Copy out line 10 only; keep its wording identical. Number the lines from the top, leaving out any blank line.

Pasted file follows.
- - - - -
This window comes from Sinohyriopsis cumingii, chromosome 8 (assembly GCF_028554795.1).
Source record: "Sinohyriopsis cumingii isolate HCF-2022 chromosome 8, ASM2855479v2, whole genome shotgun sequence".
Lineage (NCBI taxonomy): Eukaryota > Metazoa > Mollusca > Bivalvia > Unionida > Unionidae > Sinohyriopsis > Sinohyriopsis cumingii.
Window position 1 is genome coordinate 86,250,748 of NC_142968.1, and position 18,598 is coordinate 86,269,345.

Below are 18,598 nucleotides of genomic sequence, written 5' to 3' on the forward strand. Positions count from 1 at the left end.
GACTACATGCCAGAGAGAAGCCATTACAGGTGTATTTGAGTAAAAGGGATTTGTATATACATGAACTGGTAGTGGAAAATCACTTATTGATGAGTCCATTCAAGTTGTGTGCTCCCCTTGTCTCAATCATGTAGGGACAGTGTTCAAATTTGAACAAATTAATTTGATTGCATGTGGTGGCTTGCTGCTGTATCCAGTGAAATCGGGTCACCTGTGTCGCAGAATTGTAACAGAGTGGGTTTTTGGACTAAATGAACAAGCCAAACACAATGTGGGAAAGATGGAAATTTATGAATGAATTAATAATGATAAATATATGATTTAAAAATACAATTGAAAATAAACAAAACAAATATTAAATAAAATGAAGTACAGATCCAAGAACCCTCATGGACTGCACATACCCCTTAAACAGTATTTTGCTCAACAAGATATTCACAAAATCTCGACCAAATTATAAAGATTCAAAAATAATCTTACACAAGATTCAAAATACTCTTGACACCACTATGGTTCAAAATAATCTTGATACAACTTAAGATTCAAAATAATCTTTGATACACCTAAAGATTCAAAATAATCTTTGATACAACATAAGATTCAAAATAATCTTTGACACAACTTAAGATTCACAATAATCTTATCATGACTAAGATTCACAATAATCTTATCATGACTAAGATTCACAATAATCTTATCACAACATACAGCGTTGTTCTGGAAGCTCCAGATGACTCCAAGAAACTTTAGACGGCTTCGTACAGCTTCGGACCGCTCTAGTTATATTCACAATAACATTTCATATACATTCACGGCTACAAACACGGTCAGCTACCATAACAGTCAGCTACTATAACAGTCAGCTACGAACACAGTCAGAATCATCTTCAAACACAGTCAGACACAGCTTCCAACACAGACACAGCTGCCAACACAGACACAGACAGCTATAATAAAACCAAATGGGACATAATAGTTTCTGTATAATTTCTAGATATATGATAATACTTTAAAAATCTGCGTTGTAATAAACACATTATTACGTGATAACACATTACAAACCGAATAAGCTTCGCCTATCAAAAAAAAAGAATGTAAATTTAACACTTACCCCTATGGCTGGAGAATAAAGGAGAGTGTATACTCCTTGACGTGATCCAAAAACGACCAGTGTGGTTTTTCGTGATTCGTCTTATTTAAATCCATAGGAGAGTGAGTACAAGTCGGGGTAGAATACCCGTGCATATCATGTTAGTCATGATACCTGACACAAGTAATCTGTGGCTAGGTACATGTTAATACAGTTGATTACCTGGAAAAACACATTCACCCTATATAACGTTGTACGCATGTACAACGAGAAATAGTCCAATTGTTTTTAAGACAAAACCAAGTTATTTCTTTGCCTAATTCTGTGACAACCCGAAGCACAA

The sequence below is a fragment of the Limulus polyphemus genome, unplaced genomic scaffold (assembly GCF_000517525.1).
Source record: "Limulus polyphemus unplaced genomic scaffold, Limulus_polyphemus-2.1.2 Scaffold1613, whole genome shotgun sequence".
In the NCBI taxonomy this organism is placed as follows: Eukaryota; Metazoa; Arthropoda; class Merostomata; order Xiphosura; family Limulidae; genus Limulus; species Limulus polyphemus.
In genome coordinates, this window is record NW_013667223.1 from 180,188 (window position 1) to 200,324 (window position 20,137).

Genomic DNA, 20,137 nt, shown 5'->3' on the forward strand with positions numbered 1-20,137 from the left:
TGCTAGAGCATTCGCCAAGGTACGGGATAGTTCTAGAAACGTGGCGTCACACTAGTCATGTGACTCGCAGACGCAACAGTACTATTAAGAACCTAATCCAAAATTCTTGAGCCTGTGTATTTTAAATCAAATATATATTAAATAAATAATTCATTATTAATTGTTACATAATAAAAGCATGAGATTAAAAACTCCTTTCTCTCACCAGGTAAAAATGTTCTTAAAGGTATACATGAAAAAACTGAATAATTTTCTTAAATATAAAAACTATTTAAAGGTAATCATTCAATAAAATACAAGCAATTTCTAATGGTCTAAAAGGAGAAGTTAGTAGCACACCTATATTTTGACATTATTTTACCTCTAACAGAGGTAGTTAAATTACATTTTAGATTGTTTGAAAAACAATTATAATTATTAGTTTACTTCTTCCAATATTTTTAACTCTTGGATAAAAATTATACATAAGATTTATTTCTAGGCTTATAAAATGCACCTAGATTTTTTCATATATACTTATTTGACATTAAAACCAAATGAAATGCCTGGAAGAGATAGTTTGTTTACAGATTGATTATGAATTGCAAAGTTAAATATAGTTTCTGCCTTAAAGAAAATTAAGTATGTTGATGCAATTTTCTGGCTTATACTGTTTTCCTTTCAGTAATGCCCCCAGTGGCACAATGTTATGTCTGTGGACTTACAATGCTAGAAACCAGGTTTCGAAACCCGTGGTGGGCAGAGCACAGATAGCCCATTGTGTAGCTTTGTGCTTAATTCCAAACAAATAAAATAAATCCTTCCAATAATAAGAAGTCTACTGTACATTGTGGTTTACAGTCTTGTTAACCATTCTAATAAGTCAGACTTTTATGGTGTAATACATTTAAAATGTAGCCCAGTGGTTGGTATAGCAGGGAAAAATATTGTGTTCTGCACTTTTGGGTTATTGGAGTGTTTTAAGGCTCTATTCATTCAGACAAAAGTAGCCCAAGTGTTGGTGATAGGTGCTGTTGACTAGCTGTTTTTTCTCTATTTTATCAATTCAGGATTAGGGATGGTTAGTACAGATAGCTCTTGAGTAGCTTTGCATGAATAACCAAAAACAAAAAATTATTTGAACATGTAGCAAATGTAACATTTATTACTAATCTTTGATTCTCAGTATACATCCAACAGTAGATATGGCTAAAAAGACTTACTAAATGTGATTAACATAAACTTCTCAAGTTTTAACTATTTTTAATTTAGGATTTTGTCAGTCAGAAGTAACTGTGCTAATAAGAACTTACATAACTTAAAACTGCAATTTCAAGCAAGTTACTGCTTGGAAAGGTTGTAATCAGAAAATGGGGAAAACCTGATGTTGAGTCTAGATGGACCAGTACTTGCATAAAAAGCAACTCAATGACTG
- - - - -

In genome coordinates, this window is record NW_013667223.1 from 180,188 (window position 1) to 200,324 (window position 20,137).